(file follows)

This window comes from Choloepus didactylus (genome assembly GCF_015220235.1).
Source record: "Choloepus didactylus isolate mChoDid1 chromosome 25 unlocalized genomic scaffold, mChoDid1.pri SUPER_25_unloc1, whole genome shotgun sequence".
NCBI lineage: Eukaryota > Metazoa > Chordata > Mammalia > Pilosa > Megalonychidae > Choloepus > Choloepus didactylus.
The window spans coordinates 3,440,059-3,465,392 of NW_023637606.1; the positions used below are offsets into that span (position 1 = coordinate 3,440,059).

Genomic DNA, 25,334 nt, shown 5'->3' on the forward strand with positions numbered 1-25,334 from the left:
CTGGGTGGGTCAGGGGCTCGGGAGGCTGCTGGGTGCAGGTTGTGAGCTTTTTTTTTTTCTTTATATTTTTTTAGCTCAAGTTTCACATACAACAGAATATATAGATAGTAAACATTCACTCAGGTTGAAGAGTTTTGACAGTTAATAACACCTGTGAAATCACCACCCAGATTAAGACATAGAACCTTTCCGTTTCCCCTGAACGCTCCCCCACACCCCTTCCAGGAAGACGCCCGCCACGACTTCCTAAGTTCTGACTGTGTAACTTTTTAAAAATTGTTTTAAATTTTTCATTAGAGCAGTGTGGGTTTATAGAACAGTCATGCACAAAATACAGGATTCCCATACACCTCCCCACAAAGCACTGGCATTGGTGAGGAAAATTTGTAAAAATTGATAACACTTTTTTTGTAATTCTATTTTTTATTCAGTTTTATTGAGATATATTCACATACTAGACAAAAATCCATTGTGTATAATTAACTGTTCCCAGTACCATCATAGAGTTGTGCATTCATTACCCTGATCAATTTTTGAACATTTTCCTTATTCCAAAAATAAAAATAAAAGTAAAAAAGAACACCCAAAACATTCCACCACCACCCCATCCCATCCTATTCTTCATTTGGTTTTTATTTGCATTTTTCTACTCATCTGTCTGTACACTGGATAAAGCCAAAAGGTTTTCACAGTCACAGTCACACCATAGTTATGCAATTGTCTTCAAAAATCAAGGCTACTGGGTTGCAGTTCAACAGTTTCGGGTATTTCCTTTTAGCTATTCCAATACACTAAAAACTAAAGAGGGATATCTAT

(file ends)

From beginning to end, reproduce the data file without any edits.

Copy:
This window comes from Choloepus didactylus (genome assembly GCF_015220235.1).
Source record: "Choloepus didactylus isolate mChoDid1 chromosome 25 unlocalized genomic scaffold, mChoDid1.pri SUPER_25_unloc1, whole genome shotgun sequence".
NCBI lineage: Eukaryota > Metazoa > Chordata > Mammalia > Pilosa > Megalonychidae > Choloepus > Choloepus didactylus.
The window spans coordinates 3,440,059-3,465,392 of NW_023637606.1; the positions used below are offsets into that span (position 1 = coordinate 3,440,059).

Genomic DNA, 25,334 nt, shown 5'->3' on the forward strand with positions numbered 1-25,334 from the left:
CTGGGTGGGTCAGGGGCTCGGGAGGCTGCTGGGTGCAGGTTGTGAGCTTTTTTTTTTTCTTTATATTTTTTTAGCTCAAGTTTCACATACAACAGAATATATAGATAGTAAACATTCACTCAGGTTGAAGAGTTTTGACAGTTAATAACACCTGTGAAATCACCACCCAGATTAAGACATAGAACCTTTCCGTTTCCCCTGAACGCTCCCCCACACCCCTTCCAGGAAGACGCCCGCCACGACTTCCTAAGTTCTGACTGTGTAACTTTTTAAAAATTGTTTTAAATTTTTCATTAGAGCAGTGTGGGTTTATAGAACAGTCATGCACAAAATACAGGATTCCCATACACCTCCCCACAAAGCACTGGCATTGGTGAGGAAAATTTGTAAAAATTGATAACACTTTTTTTGTAATTCTATTTTTTATTCAGTTTTATTGAGATATATTCACATACTAGACAAAAATCCATTGTGTATAATTAACTGTTCCCAGTACCATCATAGAGTTGTGCATTCATTACCCTGATCAATTTTTGAACATTTTCCTTATTCCAAAAATAAAAATAAAAGTAAAAAAGAACACCCAAAACATTCCACCACCACCCCATCCCATCCTATTCTTCATTTGGTTTTTATTTGCATTTTTCTACTCATCTGTCTGTACACTGGATAAAGCCAAAAGGTTTTCACAGTCACAGTCACACCATAGTTATGCAATTGTCTTCAAAAATCAAGGCTACTGGGTTGCAGTTCAACAGTTTCGGGTATTTCCTTTTAGCTATTCCAATACACTAAAAACTAAAGAGGGATATCTAT